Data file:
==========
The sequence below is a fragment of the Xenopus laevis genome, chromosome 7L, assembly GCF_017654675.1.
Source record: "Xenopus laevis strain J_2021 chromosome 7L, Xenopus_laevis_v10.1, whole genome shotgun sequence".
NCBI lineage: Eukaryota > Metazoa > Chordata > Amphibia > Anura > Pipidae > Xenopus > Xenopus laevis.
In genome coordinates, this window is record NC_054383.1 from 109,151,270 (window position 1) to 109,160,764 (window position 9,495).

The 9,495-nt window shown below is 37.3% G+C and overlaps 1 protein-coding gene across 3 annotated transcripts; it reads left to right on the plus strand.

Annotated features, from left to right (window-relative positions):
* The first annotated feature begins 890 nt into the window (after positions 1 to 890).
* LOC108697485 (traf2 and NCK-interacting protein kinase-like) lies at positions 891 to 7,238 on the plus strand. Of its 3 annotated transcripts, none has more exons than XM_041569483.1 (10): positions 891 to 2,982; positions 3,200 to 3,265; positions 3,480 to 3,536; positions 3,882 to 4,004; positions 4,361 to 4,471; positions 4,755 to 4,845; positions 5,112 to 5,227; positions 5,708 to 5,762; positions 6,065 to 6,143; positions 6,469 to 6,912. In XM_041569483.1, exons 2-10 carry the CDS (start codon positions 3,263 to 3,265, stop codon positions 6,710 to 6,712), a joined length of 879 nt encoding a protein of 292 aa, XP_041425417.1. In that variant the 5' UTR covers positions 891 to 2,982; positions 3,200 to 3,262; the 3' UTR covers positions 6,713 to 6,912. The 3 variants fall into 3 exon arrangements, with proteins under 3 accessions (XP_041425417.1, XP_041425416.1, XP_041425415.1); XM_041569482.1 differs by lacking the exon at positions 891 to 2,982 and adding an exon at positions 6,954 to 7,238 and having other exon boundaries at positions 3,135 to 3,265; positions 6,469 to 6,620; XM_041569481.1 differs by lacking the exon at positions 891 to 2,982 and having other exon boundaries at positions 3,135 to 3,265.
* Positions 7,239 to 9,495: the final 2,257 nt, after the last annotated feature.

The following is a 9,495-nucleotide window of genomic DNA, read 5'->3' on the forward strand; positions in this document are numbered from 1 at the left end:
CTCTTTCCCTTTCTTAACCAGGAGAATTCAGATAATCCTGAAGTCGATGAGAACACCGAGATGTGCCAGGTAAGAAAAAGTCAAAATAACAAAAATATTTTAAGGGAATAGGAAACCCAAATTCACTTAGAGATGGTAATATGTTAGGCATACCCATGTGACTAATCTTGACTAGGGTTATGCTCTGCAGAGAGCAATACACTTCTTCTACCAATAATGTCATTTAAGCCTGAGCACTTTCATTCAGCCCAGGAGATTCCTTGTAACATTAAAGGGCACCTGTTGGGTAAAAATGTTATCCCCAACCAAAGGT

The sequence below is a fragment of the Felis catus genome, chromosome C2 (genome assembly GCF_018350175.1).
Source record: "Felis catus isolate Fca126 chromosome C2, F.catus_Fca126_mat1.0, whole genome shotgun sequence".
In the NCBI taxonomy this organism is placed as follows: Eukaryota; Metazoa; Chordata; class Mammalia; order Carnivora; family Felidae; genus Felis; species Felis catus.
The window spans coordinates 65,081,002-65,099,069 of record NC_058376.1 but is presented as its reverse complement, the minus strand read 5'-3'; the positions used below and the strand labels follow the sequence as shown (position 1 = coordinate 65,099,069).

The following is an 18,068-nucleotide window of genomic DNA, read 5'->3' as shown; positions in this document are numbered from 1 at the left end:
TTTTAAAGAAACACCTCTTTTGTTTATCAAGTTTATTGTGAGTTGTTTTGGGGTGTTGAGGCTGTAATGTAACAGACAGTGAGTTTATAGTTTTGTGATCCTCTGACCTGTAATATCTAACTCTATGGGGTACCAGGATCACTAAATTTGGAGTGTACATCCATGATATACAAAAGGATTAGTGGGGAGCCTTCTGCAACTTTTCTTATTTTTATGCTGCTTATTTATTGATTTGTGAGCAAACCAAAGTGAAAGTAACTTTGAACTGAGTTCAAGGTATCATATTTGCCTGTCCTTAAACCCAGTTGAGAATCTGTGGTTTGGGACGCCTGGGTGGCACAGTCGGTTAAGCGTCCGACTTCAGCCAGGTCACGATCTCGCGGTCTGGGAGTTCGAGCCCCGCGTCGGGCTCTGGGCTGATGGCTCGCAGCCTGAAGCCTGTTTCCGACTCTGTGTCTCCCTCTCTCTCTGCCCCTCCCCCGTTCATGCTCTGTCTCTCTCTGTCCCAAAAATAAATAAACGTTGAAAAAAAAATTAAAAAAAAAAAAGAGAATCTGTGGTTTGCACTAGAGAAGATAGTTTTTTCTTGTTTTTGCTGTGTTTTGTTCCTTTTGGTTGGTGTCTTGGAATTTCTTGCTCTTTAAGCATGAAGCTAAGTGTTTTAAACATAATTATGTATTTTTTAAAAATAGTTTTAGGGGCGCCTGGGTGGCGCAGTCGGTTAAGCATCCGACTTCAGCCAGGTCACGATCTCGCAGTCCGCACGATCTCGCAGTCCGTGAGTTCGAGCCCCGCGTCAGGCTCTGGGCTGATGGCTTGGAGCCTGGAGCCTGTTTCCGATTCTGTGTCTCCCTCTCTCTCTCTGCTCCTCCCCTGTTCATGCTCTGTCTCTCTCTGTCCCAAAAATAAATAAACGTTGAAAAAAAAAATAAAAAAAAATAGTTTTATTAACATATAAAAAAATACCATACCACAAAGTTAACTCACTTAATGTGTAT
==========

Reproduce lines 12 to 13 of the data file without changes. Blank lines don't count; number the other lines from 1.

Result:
The sequence below is a fragment of the Felis catus genome, chromosome C2 (genome assembly GCF_018350175.1).
Source record: "Felis catus isolate Fca126 chromosome C2, F.catus_Fca126_mat1.0, whole genome shotgun sequence".